A Combinatorial Procedure to Determine the Full Range of Potential Operating Scenarios for a Dam System

  • Leanna M. KingEmail author
  • Andre Schardong
  • Slobodan P. Simonovic


Traditional dam safety assessment tends to place the focus on estimating the probabilities of failure for the system based on a few subjectively-chosen operating scenarios. The techniques used to assess these systems rely on linear chains of events and are incapable of considering component interactions, feedbacks and non-linear behaviour. This paper uses a systems approach to develop a new technique that puts possibilities first and is capable of generating an exhaustive list of potential component operating state scenarios for the system. The scenarios can then be simulated using a Monte-Carlo approach to determine a wide range of system behaviour (outcomes) for each scenario, taking into account component interactions and feedbacks. A component operating states database is presented where the system can be broken down into various levels of detail and the operating states and causal factors for each component can be defined. The Cartesian product of each operating state set is used to derive the full range of potential operating scenarios, with each scenario consisting of a single operating state for every component in the system. The list of scenarios can be used as an input to a simulation model which can then be run many times for each scenario, using Monte-Carlo inputs which vary the timing and severity of events as well as the inflows. The approach for automated scenario generation is demonstrated on a simple and complex representation of a hydropower system and the scenarios are generated and counted. Results show that increasing system complexity results in exponentially increasing numbers of potential operating scenarios, with the simple system having a total of 1.1 × 106 operating states in comparison to the complex system which has 1.83 × 1027. The approach presented in this paper (a) reduces the subjectivity associated with traditional dam safety assessments through automated scenario generation, and (b) improves the ability to understand component interaction and feedbacks by describing a Monte Carlo simulation approach which can be used for scenario simulation. By understanding how the system responds to the full range of potential operating conditions, dam owners and asset managers can make informed decisions relating to the improvement of operating strategies and implementation of system upgrades.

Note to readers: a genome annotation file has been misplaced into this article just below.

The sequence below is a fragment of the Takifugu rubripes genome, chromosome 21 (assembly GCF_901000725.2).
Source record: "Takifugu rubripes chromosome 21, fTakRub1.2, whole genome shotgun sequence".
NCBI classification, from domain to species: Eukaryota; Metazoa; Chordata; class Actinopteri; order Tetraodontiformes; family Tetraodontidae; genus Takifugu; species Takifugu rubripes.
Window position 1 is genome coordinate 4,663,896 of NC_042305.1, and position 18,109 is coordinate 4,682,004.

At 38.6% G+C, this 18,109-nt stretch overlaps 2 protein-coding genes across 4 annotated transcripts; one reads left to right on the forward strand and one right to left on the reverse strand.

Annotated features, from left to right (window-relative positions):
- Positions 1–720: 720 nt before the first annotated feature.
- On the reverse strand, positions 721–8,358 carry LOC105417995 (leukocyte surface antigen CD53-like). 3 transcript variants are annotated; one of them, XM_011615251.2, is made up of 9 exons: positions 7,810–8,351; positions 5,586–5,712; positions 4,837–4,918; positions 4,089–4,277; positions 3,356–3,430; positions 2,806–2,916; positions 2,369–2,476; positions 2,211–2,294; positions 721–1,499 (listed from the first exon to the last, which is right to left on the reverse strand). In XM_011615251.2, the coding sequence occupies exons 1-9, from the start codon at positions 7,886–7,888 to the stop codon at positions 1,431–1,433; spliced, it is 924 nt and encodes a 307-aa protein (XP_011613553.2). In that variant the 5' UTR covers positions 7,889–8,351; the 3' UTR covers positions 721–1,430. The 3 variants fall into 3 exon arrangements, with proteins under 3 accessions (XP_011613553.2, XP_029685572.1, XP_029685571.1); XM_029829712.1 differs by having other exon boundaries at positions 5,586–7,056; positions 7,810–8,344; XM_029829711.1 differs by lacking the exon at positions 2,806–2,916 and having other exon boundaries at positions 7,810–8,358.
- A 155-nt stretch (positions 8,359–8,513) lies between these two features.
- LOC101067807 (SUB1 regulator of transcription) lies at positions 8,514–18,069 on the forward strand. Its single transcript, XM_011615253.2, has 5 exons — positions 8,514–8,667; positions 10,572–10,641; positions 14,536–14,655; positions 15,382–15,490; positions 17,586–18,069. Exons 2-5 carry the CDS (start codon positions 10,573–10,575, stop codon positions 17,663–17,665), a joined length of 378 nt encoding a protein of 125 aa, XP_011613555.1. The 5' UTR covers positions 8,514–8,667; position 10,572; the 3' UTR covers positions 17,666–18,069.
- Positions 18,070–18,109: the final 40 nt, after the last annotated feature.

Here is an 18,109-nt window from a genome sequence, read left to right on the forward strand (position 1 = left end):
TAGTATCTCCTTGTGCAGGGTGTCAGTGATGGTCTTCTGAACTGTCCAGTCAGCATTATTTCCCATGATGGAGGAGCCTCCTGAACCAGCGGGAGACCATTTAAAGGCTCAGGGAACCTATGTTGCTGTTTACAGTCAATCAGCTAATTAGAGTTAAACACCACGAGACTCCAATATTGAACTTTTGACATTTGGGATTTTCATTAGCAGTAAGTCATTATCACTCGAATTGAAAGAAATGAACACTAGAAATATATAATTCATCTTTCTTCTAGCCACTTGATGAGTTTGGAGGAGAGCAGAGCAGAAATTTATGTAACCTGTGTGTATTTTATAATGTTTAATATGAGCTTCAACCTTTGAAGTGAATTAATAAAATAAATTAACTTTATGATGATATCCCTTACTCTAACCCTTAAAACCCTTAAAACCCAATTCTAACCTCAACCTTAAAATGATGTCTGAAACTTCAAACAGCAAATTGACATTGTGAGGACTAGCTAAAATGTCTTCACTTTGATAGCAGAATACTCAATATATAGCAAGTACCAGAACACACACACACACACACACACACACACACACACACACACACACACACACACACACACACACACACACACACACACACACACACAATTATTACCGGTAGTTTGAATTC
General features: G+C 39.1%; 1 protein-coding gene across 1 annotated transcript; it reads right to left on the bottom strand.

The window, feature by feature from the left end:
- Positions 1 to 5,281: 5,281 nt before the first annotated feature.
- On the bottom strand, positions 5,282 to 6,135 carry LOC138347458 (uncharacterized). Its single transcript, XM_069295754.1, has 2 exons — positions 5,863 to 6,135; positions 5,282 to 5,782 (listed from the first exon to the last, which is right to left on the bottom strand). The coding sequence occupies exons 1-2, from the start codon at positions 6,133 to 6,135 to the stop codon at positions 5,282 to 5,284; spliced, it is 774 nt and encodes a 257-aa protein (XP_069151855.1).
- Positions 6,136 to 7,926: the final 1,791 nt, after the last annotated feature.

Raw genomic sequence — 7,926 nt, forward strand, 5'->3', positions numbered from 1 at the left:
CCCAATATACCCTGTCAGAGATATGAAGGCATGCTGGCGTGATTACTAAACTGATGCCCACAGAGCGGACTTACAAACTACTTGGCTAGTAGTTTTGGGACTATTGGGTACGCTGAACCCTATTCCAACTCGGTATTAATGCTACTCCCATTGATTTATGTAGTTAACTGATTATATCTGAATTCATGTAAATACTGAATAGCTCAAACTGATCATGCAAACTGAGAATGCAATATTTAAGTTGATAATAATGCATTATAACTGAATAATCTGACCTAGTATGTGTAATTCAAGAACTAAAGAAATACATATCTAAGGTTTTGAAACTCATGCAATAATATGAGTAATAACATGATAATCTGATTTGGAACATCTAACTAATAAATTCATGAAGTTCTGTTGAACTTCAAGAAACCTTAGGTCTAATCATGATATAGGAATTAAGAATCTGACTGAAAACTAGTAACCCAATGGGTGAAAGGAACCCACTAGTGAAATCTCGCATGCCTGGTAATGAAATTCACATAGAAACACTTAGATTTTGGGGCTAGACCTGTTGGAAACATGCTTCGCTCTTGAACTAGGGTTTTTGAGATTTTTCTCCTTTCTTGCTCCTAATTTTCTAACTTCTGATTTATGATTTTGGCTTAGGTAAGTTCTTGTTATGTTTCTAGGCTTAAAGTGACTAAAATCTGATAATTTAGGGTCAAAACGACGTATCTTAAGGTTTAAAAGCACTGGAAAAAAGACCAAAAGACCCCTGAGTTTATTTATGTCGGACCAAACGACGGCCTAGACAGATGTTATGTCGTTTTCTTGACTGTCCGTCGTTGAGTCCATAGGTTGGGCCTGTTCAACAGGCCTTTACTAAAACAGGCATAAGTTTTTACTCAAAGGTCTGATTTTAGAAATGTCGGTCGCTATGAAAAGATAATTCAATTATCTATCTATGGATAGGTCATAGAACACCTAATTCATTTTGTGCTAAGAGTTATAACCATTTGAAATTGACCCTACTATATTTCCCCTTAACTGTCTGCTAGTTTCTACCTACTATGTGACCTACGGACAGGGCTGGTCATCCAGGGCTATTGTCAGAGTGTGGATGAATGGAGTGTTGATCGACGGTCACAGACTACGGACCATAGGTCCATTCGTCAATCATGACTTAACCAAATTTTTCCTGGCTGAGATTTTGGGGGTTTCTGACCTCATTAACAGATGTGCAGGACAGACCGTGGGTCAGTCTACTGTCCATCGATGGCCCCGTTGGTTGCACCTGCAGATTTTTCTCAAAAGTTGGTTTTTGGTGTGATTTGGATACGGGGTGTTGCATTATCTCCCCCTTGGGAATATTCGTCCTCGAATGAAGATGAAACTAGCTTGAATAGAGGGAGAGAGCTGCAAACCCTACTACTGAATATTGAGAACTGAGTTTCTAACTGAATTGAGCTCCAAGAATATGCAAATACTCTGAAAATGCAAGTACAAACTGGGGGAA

Hydropower Dam safety Systems approach Monte-Carlo simulation Combinatorics 



The authors would like to thank the National Science and Engineering Research Council and BC Hydro for their support of this research through the Collaborative Research and Development Grant. Thanks to Des Hartford and Derek Sakamoto from BC Hydro for their input and guidance.

Compliance with Ethical Standards

Conflict of Interest


Supplementary material

11269_2018_2182_MOESM1_ESM.xlsx (35 kb)
ESM 1 (XLSX 34 kb)


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© Springer Nature B.V. 2019

Authors and Affiliations

  1. 1.Civil and Environmental EngineeringThe University of Western OntarioLondonCanada

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